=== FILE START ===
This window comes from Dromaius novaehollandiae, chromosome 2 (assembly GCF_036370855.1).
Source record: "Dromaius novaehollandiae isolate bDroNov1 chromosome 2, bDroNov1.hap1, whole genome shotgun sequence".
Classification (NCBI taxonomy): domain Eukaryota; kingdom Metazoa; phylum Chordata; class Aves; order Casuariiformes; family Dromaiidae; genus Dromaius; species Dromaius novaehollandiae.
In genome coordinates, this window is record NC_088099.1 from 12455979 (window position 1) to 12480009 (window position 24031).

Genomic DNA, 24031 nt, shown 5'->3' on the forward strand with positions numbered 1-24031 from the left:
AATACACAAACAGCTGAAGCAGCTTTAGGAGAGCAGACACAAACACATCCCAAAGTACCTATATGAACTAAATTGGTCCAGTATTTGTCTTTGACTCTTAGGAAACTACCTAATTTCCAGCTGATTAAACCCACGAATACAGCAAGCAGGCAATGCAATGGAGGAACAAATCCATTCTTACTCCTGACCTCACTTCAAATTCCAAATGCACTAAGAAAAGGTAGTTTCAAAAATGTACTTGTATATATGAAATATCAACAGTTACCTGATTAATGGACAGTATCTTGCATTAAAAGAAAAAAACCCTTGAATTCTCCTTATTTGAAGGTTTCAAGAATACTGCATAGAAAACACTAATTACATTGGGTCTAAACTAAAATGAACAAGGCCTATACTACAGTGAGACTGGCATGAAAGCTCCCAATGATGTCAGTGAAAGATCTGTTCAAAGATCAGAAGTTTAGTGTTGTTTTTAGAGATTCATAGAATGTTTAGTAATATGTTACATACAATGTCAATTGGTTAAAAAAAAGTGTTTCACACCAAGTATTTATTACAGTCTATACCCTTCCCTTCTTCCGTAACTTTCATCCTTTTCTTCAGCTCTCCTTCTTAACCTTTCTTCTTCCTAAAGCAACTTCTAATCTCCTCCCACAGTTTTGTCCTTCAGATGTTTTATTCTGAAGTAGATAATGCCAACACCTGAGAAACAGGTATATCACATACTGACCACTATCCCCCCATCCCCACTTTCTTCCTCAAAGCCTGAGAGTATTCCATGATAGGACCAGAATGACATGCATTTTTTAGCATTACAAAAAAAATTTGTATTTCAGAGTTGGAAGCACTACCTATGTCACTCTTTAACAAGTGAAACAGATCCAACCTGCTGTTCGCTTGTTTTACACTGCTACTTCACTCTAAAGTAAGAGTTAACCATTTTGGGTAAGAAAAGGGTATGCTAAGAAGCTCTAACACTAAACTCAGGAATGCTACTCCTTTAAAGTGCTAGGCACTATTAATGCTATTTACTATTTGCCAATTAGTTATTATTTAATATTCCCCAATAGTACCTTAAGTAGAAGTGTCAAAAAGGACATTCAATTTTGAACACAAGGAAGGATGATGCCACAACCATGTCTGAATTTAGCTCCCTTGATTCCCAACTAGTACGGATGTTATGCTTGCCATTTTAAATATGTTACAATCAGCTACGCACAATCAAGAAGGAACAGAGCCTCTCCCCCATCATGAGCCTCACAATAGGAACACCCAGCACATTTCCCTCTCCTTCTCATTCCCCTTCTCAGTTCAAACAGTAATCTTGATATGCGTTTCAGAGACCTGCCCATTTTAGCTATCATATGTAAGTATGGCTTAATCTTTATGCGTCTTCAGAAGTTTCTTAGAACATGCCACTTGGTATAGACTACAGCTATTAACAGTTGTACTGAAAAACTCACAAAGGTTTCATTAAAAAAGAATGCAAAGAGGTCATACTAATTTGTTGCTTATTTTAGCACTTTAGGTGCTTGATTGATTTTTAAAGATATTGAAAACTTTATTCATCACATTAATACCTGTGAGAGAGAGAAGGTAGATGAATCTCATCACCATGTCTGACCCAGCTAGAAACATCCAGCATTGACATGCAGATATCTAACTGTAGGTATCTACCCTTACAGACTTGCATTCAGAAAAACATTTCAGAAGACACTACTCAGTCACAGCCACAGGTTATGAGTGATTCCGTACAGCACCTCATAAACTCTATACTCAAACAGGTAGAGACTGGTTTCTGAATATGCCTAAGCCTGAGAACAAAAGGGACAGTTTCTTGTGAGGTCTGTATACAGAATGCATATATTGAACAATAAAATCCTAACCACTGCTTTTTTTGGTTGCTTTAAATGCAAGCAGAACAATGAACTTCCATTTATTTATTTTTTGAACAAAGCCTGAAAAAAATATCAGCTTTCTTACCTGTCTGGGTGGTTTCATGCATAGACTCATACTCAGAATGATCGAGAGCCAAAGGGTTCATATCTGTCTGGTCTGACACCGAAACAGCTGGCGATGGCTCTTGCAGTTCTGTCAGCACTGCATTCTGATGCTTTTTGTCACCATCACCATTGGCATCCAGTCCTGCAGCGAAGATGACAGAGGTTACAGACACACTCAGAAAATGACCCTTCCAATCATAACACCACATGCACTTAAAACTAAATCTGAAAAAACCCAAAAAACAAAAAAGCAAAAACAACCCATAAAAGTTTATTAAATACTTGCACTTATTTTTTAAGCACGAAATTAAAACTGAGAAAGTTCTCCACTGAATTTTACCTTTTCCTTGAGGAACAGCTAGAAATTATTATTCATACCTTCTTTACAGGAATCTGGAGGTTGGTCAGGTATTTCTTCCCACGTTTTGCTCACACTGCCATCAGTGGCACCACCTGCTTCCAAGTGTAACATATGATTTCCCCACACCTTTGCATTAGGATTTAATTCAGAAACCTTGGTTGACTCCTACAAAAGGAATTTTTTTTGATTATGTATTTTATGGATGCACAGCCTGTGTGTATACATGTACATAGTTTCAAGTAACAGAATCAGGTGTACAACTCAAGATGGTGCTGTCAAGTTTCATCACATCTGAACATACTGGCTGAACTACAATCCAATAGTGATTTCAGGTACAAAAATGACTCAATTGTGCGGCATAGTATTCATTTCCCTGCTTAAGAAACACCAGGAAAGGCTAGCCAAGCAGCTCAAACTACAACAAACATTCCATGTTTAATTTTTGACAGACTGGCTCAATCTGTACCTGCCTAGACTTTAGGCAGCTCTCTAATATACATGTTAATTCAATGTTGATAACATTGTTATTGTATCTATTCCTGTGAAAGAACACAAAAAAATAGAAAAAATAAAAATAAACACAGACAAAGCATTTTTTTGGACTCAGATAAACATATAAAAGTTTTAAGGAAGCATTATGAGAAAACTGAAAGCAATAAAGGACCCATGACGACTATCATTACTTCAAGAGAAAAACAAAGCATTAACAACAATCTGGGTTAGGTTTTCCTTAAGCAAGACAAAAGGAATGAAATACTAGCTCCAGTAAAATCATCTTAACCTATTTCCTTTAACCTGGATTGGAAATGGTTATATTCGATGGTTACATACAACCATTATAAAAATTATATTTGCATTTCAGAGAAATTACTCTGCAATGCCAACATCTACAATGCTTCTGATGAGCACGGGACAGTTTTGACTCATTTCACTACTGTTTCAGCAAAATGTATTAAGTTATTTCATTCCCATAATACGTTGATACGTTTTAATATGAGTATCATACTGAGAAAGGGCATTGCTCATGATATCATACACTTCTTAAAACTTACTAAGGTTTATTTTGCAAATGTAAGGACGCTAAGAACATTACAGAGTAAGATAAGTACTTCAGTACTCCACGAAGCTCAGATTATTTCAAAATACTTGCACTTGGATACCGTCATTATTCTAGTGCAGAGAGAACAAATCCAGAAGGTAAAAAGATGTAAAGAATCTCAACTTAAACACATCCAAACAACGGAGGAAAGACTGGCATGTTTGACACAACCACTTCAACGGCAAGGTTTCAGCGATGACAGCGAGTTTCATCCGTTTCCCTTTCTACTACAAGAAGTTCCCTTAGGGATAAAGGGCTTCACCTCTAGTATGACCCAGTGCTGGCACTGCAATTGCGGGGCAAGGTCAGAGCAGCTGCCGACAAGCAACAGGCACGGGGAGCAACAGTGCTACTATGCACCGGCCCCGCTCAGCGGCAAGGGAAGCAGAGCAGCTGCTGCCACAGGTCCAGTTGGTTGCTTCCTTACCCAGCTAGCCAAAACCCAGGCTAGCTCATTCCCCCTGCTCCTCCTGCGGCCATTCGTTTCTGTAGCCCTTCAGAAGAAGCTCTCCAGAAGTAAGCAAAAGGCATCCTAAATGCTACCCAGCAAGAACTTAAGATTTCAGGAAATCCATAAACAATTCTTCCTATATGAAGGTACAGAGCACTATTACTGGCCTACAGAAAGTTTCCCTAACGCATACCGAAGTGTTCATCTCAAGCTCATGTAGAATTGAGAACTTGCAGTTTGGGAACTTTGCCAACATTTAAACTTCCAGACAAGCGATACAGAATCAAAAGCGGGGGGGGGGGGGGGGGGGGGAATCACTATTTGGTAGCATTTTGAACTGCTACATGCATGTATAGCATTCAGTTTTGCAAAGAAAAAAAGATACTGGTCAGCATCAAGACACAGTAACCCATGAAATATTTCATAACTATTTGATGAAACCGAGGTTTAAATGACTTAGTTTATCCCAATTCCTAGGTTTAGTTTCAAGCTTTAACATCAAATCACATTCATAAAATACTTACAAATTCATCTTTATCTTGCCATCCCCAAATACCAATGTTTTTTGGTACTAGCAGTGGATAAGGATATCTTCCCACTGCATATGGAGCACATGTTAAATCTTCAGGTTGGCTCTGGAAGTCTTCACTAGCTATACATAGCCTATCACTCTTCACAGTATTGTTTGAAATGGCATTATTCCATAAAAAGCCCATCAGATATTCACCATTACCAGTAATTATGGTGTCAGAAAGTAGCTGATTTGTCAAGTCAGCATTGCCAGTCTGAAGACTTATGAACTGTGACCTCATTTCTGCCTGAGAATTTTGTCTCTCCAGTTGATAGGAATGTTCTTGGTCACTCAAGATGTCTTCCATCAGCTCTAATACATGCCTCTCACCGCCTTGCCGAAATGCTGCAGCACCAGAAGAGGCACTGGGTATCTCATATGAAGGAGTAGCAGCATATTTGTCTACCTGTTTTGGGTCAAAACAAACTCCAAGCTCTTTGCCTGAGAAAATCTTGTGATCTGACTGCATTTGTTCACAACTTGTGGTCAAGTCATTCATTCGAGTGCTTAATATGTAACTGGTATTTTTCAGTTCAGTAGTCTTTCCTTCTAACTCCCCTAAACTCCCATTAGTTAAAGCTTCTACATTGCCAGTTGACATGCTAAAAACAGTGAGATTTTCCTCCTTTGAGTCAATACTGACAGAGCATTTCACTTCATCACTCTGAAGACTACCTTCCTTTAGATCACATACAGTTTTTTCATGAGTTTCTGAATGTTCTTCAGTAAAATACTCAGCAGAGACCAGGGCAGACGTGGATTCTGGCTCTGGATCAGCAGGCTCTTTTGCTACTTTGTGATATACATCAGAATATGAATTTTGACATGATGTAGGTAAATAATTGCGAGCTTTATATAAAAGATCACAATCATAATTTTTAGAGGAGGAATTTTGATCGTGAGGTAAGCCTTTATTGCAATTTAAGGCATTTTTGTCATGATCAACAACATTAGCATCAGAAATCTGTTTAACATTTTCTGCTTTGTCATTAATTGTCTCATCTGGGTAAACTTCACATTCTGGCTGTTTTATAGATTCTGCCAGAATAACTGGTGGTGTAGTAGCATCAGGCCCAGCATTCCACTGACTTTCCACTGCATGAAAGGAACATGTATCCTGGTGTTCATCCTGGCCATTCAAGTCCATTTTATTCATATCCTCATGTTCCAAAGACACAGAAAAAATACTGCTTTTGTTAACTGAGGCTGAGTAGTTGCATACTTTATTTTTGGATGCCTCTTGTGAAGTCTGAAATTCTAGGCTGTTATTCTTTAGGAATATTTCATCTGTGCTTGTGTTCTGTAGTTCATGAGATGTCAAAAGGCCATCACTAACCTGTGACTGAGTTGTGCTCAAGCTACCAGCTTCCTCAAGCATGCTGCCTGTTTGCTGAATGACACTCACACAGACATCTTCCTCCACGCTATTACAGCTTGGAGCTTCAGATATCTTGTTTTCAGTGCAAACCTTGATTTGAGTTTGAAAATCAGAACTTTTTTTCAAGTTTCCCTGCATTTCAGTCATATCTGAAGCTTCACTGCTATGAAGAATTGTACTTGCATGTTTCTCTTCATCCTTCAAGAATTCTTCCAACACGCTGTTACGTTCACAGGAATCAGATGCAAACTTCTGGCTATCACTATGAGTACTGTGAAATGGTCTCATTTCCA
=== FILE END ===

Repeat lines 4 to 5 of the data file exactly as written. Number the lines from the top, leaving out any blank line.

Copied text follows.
In genome coordinates, this window is record NC_088099.1 from 12455979 (window position 1) to 12480009 (window position 24031).

Genomic DNA, 24031 nt, shown 5'->3' on the forward strand with positions numbered 1-24031 from the left: